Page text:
I would rather take refuge in you, God, than rely on people. (Psalm 118:8)
“If you cannot open your doors to my people, help my people stay here,” Father Douglas Bazi tells us.
Father Douglas provides oversight and leadership to Mar Elia, just one of the 14 refugee camps, or what he calls “centers,” in the Chaldean Catholic diocese of Erbil, Iraq. He says four Catholic and other church dioceses disappeared overnight when ISIS swept through the nearby Ninewah Plain in August 2014. Over 11,000 Christian families fled the Mosul region for Erbil and the surrounding area.
The Christians are a small part, perhaps about 10 per cent, of the Sunni and Shi’a Muslims, Christians and other minority religious groups who suddenly found themselves homeless because of the war in the northern Kurdish region of the country.
The rise of ISIS is only the latest misery suffered by the people of Iraq in a long line of wars, economic sanctions and repression, and then, the American-led invasion. MCC evacuated Baghdad in 2005 during the war and then reestablished its work in Iraq in Erbil 2007 where one of its primary partners, the Chaldean Catholic Church, also relocated a number of its institutions.
Bishop Bashar says his people have been deeply affected by trauma. He remembers the recent time when displaced families from the Mosul region were living in tents in the church yard. Two years later, the church is still paying many thousands of dollars each month for rent assistance and food for these families. More than 5,000 families have already left Erbil for Turkey, Lebanon and Jordan.
MCC is assisting the church and other partners with trauma training and relief aid in several of the camps. MCC’s work in the Kurdish region and elsewhere in Iraq in humanitarian assistance, agricultural and livelihoods development, education and peace building is among both Muslim and Christian groups.
In the northeastern city of Suleimaniyah, MCC works with REACH, a local organization assisting displaced communities and vulnerable Iraqis. The attention of many larger NGOs is already beginning to move on to more recent global humanitarian disasters, but MCC continues to support its long-term partner’s work with water access and other rural livelihoods projects, as well as more recent work assisting displaced communities.
In Erbil, one of MCC’s partners is Kid’s House Kindergarten where their early childhood education now reaches out to 375 children, about double in size since the influx of displaced families two years ago. The Mar Elia refugee center is adjacent to Kid’s House.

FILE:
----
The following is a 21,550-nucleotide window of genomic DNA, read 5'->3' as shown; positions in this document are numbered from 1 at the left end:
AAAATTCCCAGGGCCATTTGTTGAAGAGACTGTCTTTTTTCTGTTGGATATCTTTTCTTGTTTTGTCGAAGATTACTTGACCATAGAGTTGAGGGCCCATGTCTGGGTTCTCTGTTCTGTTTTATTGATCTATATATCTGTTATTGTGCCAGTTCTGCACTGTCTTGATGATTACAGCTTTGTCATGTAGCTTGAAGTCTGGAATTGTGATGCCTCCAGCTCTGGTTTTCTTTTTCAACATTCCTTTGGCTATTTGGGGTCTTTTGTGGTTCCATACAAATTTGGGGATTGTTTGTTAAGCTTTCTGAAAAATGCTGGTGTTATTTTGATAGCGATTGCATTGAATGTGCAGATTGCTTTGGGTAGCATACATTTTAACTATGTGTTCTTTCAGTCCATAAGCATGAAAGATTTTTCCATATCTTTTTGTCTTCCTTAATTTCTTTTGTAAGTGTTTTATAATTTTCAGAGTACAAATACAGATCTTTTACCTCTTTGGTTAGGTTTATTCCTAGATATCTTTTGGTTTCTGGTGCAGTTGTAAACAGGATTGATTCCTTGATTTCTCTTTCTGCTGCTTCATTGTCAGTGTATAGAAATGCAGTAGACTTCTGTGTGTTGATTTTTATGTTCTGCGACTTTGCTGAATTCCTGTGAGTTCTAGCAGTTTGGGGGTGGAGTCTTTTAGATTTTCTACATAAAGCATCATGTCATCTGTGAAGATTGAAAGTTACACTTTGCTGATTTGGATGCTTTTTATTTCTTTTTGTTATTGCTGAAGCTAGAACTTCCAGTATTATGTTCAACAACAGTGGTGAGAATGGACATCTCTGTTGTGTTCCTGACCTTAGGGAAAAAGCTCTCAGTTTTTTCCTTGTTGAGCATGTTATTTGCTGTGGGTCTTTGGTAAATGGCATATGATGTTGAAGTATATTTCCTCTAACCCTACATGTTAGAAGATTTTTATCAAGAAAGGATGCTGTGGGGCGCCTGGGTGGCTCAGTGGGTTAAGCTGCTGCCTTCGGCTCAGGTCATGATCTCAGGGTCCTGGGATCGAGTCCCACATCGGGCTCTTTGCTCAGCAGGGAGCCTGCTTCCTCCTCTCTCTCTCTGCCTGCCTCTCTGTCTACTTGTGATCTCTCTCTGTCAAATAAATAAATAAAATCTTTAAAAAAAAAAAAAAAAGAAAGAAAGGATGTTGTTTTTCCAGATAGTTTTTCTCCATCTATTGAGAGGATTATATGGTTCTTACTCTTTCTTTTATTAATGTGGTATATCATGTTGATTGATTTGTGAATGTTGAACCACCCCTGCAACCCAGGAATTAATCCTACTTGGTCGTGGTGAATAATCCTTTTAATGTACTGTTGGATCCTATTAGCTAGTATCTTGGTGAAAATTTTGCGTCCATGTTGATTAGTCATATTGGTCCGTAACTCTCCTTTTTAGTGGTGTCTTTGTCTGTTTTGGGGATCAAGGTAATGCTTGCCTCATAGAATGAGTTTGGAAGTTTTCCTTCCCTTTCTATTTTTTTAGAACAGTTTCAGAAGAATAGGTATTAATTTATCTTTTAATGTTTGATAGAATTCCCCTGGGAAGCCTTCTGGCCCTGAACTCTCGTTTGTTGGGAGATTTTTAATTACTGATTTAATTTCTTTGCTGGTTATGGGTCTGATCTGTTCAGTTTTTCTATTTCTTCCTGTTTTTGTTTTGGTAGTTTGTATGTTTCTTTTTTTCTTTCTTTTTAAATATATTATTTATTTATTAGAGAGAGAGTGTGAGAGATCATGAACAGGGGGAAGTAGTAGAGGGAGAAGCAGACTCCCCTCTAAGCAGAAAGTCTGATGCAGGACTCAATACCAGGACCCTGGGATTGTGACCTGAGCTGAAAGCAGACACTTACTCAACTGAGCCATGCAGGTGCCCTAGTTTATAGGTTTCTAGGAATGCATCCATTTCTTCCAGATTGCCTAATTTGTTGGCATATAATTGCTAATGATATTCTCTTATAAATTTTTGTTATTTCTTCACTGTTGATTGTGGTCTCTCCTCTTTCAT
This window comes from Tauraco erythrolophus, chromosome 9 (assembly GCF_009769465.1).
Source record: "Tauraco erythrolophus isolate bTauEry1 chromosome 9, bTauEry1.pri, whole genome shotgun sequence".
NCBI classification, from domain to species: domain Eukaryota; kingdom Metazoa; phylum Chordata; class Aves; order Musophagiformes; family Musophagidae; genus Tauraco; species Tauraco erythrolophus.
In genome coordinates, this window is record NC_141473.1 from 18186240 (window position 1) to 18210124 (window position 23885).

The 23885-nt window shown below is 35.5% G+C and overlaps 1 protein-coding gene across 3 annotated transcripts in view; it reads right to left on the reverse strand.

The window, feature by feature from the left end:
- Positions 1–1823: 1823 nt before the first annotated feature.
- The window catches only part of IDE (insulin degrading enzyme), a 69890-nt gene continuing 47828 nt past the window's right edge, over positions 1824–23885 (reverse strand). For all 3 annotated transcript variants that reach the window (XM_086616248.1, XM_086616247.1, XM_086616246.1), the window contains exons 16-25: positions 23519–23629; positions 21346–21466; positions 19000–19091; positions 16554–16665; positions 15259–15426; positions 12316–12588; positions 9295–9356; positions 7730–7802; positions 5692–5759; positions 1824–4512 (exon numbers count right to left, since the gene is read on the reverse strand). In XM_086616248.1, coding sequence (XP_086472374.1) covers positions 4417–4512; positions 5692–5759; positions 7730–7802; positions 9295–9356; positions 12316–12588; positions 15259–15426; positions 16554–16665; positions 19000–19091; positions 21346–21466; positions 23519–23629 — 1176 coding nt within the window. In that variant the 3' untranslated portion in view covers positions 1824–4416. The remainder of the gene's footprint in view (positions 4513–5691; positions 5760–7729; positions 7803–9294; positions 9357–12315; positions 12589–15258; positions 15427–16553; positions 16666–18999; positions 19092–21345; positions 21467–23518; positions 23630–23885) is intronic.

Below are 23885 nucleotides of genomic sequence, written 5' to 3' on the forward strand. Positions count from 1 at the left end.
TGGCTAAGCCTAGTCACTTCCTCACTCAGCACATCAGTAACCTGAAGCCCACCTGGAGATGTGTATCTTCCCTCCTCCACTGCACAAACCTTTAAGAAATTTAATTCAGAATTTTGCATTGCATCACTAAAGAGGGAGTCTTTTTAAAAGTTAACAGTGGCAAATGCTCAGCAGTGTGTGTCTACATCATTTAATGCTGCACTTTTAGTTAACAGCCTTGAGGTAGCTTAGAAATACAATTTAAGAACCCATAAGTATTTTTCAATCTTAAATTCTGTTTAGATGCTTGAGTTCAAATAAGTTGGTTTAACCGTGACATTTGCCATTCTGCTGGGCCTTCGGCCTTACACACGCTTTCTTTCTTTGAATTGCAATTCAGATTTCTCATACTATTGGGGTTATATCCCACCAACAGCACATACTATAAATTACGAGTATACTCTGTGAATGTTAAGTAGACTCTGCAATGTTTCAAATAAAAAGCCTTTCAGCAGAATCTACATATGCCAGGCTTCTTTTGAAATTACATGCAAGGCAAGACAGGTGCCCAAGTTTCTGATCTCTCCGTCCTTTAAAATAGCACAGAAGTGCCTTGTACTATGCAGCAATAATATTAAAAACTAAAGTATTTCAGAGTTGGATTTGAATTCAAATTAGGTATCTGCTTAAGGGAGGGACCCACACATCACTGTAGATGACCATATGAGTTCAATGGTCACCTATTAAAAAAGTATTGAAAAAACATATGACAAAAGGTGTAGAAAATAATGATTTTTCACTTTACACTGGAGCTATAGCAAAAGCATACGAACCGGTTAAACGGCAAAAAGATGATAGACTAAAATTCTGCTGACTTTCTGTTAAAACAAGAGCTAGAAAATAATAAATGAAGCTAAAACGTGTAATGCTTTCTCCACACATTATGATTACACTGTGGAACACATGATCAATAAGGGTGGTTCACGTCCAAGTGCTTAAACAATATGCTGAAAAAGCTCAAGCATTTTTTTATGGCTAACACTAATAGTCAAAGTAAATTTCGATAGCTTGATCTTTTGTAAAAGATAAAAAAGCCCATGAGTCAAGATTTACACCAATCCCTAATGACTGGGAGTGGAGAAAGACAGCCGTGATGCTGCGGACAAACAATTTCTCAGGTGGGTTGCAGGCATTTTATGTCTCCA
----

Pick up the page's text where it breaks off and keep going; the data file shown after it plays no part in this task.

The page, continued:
People want to stay in Iraq and not leave the country, Father Douglas tells me, but they also want to know their families can have a meaningful life here. Many of the 1,200 families in the center are fearful of moving back to their original homes because they say it was their neighbors who betrayed them and they don’t trust anyone anymore.
An MCC worker says it is too easy, though, to simply call this conflict a religious or ethnic one. The truth is more nuanced than that. By imposing sectarian solutions on the conflict, she says the United States and the West are encouraging the very reality they fear. Each of the groups is fractured and each has many different perspectives among them.
“They took our land, our soul and our history,” Father Douglas says of the ISIS invaders. But he also blames America for the war that began the destruction of his country. “Tell your country to stop sending weapons because we’ve already had enough of them,” he tells me. And he rightly suggests that the money that was spent on one day of the war could underwrite the safety and security for all of the people in the refugee centers in Erbil.
Father Douglas wonders, in the future, will anybody be helping them? I am hoping that they can learn to rely on each other once again, as well as God, and that MCC’s work will continue to be strong here as a sign of solidarity with our brothers and sisters in this war weary region of the world.
Ron Byler is executive director of MCC U.S.